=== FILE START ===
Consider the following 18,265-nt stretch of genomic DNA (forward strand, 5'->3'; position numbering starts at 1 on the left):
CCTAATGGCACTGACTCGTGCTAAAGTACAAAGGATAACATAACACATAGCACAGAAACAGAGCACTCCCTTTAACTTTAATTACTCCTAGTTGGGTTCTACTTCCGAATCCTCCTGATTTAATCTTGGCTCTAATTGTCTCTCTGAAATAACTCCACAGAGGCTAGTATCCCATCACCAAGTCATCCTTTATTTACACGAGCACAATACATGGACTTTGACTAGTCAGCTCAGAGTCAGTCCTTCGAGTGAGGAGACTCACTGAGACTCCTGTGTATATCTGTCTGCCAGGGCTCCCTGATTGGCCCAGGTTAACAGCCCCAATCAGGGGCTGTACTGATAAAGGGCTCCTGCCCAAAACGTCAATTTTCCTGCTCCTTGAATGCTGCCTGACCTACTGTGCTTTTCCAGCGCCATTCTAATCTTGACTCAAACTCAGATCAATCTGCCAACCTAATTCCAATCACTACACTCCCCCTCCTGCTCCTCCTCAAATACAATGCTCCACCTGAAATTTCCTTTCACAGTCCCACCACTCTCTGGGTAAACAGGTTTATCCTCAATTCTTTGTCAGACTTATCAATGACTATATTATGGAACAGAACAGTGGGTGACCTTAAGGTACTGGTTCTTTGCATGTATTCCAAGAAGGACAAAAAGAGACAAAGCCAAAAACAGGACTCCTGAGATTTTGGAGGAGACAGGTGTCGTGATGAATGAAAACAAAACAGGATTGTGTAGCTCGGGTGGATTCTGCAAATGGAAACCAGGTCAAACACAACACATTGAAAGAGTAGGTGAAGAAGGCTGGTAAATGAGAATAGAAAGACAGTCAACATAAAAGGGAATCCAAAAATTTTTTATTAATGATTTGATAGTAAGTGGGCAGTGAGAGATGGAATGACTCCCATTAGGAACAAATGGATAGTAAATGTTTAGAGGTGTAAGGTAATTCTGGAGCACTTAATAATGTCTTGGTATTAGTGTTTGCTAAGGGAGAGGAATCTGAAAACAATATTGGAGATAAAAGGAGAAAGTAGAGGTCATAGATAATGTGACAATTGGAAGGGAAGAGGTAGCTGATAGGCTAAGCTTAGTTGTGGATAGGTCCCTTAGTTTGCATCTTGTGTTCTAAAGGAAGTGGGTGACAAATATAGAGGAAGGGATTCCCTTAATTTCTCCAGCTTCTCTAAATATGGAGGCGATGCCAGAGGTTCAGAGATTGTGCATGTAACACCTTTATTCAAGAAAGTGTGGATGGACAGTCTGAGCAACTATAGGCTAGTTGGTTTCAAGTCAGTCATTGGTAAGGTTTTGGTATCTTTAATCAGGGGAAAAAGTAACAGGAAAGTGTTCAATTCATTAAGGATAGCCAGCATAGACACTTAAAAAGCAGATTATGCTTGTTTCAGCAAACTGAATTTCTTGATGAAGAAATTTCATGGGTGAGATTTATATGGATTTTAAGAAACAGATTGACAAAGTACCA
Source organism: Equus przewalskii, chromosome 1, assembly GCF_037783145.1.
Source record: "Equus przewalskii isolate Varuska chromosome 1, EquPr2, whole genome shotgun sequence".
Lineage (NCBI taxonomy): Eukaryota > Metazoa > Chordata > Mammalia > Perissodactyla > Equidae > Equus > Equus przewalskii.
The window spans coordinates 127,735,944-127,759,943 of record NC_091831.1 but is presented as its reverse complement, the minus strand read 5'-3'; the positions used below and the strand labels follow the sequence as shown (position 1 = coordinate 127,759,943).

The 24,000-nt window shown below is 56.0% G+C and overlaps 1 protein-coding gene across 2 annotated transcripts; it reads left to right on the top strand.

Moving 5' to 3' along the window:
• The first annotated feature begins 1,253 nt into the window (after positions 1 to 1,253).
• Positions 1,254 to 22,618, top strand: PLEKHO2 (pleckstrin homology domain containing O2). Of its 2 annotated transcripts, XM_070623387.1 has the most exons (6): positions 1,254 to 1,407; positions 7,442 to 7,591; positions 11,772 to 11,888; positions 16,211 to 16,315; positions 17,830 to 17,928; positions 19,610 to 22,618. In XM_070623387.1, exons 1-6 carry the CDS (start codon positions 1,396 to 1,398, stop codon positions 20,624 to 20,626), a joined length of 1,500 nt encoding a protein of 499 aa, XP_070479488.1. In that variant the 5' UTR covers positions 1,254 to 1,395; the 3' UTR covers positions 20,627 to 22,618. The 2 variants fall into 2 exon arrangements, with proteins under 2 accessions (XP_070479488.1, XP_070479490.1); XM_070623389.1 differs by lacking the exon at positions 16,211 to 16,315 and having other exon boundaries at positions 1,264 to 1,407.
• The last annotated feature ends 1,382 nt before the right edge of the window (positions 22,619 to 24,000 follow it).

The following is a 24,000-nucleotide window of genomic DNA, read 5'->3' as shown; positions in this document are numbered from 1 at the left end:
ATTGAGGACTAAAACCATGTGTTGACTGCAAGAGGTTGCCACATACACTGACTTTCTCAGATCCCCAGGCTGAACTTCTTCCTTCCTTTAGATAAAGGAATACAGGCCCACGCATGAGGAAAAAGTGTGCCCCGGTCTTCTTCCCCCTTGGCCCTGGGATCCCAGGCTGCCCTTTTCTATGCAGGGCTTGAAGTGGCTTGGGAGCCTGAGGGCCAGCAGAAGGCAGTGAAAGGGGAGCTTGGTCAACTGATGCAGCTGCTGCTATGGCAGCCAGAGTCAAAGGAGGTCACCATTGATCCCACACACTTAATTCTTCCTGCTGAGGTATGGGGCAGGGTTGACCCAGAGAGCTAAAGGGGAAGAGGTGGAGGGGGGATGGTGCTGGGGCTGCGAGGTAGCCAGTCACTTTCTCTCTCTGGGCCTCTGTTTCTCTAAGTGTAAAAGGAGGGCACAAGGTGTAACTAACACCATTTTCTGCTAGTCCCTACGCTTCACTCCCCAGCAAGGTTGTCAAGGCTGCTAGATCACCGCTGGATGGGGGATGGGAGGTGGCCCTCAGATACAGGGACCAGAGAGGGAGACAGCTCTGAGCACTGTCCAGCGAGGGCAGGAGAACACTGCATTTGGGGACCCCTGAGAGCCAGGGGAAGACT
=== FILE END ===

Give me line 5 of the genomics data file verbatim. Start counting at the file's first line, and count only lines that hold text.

Lineage (NCBI taxonomy): Eukaryota > Metazoa > Chordata > Mammalia > Perissodactyla > Equidae > Equus > Equus przewalskii.